A law school roommate writes to me from Palo Alto with lots of news about the renovation she and her now-husband (who she met through me) are doing on the house they just bought. That is the same house where I went for the first of two New Year’s Eve parties described in Closing Out the ’70s in my 20s. And they are still living in that house now! So apparently the renovations, as annoying as they were at the time, have held up well.
My friend Arlene writes, “Just a short note to let you know that I’m still alive and to find out if you are too.” That letter was written from Mount Pleasant, Michigan, where she had spent the year teaching at Central Michigan University. In the same box are letters from her that were sent from Philadelphia and from Belgium, and none of them are dated (and the postmarks are illegible). I know she had jobs in both of those places, but I can no longer remember in what order or for how long. Not that it matters at this point, but I’m sure at the time I thought I would never forget any of it.
A college friend who has become a lawyer in New York has numerous letters in that box, some several pages long in very small handwriting, written on the stationery of the law firm where he worked. They generally start out with phrases like “Just your basic hello note . . .” and then go on to fill me in on all the doings of our various college friends. Sometimes they refer to something I must have written in an earlier letter. At the time I know I could read them with no problem, but now his tiny cursive is a challenge to my aging eyes.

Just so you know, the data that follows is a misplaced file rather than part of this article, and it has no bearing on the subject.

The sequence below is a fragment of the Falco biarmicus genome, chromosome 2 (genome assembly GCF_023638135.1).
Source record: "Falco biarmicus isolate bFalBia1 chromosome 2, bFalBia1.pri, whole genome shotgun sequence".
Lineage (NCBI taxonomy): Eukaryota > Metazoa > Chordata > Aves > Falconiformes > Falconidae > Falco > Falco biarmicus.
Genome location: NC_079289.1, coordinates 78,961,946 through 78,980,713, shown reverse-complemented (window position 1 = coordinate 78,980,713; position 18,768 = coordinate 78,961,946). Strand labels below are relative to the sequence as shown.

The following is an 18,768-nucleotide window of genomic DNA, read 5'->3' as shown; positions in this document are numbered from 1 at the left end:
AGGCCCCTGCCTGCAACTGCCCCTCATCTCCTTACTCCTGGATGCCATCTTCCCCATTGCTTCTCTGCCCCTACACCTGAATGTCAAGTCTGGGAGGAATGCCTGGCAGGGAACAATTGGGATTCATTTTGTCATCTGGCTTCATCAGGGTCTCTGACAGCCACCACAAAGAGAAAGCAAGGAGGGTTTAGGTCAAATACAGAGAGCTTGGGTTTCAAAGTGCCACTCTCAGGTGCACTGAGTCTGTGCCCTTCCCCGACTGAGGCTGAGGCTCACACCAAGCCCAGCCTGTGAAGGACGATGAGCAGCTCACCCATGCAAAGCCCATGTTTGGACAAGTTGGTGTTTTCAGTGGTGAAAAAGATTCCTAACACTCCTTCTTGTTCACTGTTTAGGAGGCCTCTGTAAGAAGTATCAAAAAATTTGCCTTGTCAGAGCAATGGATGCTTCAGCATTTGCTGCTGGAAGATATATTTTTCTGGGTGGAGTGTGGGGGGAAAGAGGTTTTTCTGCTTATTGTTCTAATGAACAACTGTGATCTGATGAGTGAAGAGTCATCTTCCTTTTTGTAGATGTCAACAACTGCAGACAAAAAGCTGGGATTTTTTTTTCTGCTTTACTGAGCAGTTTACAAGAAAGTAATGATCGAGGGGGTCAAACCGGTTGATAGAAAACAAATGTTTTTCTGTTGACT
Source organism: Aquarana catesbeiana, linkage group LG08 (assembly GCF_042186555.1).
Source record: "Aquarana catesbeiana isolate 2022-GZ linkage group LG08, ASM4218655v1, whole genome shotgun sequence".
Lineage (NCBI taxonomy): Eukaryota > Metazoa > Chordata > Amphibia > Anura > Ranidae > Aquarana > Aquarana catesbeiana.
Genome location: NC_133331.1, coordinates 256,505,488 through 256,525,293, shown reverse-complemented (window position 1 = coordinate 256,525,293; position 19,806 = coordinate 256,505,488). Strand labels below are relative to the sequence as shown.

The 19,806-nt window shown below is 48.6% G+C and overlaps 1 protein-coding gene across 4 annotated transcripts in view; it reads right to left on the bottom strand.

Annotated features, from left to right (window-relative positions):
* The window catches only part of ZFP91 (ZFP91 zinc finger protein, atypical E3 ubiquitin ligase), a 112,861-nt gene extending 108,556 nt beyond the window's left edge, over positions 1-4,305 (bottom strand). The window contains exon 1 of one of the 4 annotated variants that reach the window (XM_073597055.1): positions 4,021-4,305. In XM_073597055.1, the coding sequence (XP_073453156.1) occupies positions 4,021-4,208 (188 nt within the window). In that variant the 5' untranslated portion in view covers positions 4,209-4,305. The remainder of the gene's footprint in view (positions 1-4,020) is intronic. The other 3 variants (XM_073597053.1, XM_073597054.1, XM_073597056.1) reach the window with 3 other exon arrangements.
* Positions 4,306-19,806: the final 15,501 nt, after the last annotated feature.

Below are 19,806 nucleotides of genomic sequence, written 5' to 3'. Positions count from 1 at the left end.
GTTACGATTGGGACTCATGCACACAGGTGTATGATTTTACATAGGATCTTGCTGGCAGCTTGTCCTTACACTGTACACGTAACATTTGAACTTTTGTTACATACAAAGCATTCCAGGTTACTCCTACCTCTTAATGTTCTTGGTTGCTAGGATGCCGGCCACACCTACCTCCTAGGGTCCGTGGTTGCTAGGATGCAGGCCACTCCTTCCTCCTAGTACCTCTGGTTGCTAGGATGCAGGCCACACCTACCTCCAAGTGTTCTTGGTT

A letter from my college boyfriend responds to one from me, in which I apparently chastised him for not writing. He says, “I confess I was taken aback by your note. I had thought that it was you who owed me a letter, for whatever that’s worth. In any event, for myself I would have thought that the way to improve a relationship or a correspondence is to improve it, not to demand that it be improved. I also am not sure that the application of confrontation tactics to personal affairs is such a good idea, or indeed that it can ever be more than self-defeating, but maybe that is wrong too.” Wow! I am mortified all over again 42 years later, and feel as if I should write to him now to apologize. He did have another chatty paragraph after the one I quoted, and he signed the letter “Love,” so maybe once he got that out he felt better.
There are many letters from my mother, usually containing clippings of newspaper or magazine articles she thought I would be interested in. Now that she is gone, it makes me happy to see her handwriting on the envelope and on the cheery note inside, even if it just says “Thought you would like this article.”
There are some envelopes from my father too, in his distinctive doctor handwriting. The letters are usually about financial matters, sometimes just sending brokerage statements or tax-related documents, but always with a handwritten note stapled to them. The most touching one said, “your mother just left for Colorado. The house is like a morgue.” She must have been going to visit my middle sister, who had had a baby the year before, and since this was before he retired, he hadn’t been able to go with her.
There are many more, from friends that I am still in touch with and from friends that I have forgotten. But with all of them, there is pleasure in the feel of the envelope, the act of taking out the letter and unfolding it, and then reading the words in that person’s distinctive handwriting. With email and texting we have lost all of that, and I miss it.